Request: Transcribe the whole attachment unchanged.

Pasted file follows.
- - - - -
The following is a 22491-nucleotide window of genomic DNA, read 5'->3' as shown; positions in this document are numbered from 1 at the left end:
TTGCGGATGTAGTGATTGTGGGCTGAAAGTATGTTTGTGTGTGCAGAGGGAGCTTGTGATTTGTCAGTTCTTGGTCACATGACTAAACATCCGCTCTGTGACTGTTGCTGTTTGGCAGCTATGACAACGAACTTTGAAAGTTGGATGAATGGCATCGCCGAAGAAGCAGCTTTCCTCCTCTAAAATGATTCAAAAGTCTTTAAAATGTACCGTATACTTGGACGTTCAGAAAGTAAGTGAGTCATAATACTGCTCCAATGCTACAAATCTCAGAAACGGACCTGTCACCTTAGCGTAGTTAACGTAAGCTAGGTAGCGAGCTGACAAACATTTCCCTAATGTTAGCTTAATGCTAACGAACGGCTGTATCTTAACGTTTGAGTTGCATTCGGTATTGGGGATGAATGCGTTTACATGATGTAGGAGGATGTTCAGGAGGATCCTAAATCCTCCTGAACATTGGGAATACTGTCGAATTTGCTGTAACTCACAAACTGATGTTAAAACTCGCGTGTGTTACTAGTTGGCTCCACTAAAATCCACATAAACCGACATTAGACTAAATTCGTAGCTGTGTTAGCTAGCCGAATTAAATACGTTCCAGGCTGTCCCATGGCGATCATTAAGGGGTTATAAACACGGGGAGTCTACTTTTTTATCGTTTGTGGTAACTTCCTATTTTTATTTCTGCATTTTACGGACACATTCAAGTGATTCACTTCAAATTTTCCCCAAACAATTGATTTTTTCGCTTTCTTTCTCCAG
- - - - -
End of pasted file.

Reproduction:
The following is a 22491-nucleotide window of genomic DNA, read 5'->3' as shown; positions in this document are numbered from 1 at the left end:
TTGCGGATGTAGTGATTGTGGGCTGAAAGTATGTTTGTGTGTGCAGAGGGAGCTTGTGATTTGTCAGTTCTTGGTCACATGACTAAACATCCGCTCTGTGACTGTTGCTGTTTGGCAGCTATGACAACGAACTTTGAAAGTTGGATGAATGGCATCGCCGAAGAAGCAGCTTTCCTCCTCTAAAATGATTCAAAAGTCTTTAAAATGTACCGTATACTTGGACGTTCAGAAAGTAAGTGAGTCATAATACTGCTCCAATGCTACAAATCTCAGAAACGGACCTGTCACCTTAGCGTAGTTAACGTAAGCTAGGTAGCGAGCTGACAAACATTTCCCTAATGTTAGCTTAATGCTAACGAACGGCTGTATCTTAACGTTTGAGTTGCATTCGGTATTGGGGATGAATGCGTTTACATGATGTAGGAGGATGTTCAGGAGGATCCTAAATCCTCCTGAACATTGGGAATACTGTCGAATTTGCTGTAACTCACAAACTGATGTTAAAACTCGCGTGTGTTACTAGTTGGCTCCACTAAAATCCACATAAACCGACATTAGACTAAATTCGTAGCTGTGTTAGCTAGCCGAATTAAATACGTTCCAGGCTGTCCCATGGCGATCATTAAGGGGTTATAAACACGGGGAGTCTACTTTTTTATCGTTTGTGGTAACTTCCTATTTTTATTTCTGCATTTTACGGACACATTCAAGTGATTCACTTCAAATTTTCCCCAAACAATTGATTTTTTCGCTTTCTTTCTCCAG